Home Poker Strategy Learn When to Quit

Learn When to Quit


So much of the poker information that I talk about here in the Poker Column every week touches on the psychological aspects of the game, that you would think that I would recognize when I am not mentally prepared to sit down at a poker table.

Sadly, this is not the case. I must maintain a constant measure of my mental abilities both before sitting down and probably more importantly, as I am playing. Just when you start thinking you are above things like that in poker, it blindsides you in a rush. Here is my most recent wake up call.

I was playing in a lower limit no limit Texas holdem ring game and was holding my own at the table, even though I hadn’t seen many playable hands the first couple hours. I then found myself in a pot with one player in front and one behind me and we had seen the flop. I had a flush draw and an inside straight draw, giving me at least 12 cards that could come on the turn or river to win the hand.

It was checked to me, I bet, the player behind me moved all in and the next player called. The pot was offering me close to three-to-one odds at this point and I had at worst close to a 50% chance to win. Of course I called, which was the correct play by a large margin. The turn and river did not help me, which will happen half the time in this situation, so it wasn’t a big deal. This is where the trouble started.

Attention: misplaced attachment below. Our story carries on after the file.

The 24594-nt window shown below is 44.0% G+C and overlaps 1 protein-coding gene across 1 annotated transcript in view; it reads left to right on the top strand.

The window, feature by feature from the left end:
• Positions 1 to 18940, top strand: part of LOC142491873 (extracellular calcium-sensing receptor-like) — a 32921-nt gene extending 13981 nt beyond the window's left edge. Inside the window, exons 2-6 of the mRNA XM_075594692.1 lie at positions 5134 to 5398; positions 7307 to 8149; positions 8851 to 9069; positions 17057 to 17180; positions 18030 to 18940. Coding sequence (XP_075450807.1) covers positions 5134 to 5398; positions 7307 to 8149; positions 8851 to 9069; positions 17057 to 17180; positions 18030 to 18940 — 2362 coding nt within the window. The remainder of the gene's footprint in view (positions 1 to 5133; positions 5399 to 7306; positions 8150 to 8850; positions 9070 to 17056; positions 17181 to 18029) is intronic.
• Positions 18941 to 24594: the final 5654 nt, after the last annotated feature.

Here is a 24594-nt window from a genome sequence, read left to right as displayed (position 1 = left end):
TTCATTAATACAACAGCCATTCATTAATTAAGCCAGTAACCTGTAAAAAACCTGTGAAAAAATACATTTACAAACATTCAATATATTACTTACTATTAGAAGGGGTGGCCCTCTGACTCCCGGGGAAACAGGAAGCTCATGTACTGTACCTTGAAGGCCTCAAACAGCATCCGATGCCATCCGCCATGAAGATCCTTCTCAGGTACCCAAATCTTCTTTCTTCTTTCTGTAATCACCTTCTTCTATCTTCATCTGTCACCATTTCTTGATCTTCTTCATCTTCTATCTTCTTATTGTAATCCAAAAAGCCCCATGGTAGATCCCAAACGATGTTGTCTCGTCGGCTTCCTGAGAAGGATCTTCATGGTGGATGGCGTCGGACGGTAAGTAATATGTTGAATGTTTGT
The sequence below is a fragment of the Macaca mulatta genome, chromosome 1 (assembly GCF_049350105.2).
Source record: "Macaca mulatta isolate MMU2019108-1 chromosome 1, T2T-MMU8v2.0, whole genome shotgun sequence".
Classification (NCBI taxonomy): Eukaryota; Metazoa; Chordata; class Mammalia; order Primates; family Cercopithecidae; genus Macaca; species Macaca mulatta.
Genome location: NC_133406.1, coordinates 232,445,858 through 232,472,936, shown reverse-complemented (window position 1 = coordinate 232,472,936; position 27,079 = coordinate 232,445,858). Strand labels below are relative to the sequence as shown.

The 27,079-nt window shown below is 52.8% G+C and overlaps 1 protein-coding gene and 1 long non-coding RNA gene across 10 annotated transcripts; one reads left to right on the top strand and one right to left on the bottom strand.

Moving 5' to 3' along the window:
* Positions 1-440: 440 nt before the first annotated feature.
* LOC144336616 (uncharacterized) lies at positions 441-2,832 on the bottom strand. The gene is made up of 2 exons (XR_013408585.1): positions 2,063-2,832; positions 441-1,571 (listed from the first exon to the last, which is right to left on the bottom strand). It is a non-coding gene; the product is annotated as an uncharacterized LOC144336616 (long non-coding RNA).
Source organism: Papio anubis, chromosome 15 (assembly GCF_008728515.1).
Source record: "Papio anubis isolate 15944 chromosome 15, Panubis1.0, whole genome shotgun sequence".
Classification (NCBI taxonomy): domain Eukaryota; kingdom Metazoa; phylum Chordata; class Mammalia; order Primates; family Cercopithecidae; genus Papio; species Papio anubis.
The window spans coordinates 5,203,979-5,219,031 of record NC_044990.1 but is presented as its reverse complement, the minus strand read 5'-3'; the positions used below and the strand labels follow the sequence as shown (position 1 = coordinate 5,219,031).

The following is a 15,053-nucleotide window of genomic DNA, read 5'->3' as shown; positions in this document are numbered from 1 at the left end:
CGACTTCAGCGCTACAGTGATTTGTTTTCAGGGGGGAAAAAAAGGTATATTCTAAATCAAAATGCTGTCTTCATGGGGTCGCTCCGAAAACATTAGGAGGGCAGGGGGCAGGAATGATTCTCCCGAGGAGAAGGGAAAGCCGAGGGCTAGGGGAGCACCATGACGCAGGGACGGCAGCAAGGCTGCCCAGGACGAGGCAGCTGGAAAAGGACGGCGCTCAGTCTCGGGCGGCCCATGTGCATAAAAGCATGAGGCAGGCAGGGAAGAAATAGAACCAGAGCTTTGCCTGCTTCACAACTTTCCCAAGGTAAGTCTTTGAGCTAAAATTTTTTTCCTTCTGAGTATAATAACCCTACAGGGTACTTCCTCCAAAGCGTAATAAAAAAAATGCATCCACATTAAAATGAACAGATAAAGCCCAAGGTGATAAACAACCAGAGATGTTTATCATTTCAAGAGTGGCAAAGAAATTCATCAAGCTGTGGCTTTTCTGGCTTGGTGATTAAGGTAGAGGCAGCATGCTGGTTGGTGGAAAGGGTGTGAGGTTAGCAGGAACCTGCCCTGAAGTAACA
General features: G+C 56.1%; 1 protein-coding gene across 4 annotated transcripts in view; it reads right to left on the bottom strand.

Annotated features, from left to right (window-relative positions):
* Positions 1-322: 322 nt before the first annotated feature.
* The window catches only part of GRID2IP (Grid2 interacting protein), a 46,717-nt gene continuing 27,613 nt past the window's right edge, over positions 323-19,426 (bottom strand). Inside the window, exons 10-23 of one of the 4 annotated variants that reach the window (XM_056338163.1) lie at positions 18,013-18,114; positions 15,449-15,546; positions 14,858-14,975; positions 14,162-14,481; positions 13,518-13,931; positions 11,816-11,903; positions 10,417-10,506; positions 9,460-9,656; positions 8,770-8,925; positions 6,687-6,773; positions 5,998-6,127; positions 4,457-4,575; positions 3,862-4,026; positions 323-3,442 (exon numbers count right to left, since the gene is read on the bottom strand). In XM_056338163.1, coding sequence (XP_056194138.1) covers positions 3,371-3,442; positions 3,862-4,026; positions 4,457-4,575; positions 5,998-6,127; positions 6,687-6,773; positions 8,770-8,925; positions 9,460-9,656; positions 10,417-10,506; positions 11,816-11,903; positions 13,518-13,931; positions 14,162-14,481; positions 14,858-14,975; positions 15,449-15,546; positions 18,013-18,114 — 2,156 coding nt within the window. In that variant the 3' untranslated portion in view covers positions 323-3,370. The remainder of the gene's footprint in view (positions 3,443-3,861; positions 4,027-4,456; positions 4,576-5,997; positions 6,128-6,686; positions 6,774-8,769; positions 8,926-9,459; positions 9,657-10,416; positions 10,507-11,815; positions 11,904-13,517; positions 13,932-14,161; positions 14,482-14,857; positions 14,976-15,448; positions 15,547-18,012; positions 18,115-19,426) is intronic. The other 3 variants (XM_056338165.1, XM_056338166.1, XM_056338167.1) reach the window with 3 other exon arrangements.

I have been in this situation hundreds of times and realize that this is the way I make money at the poker tables. 95% or more of the time I can simply let this go and move on. This time though, I couldn’t stop thinking about that hand. Once I realized this, I should have quit playing immediately, because I know better. Of course, if I had quit when I was supposed to, you probably would be reading about playing JTs from late position or something else right now.

I bought back into the game and played another hour or so, but my play was not up to its normal standards and I ended the session down quite a bit. I finally realized that I was creating the problem, and walked away from the game.

The key points of the column this week are, no matter how good you get at the poker tables, always keep your guard up to defend against yourself, and everyone has sessions where they don’t play to the best of their abilities. By watching these things, you will be able to reduce your losses during these sessions by correcting your mistakes or quitting, which will lead to bigger profits over the long run.

Until next week, good luck at the tables!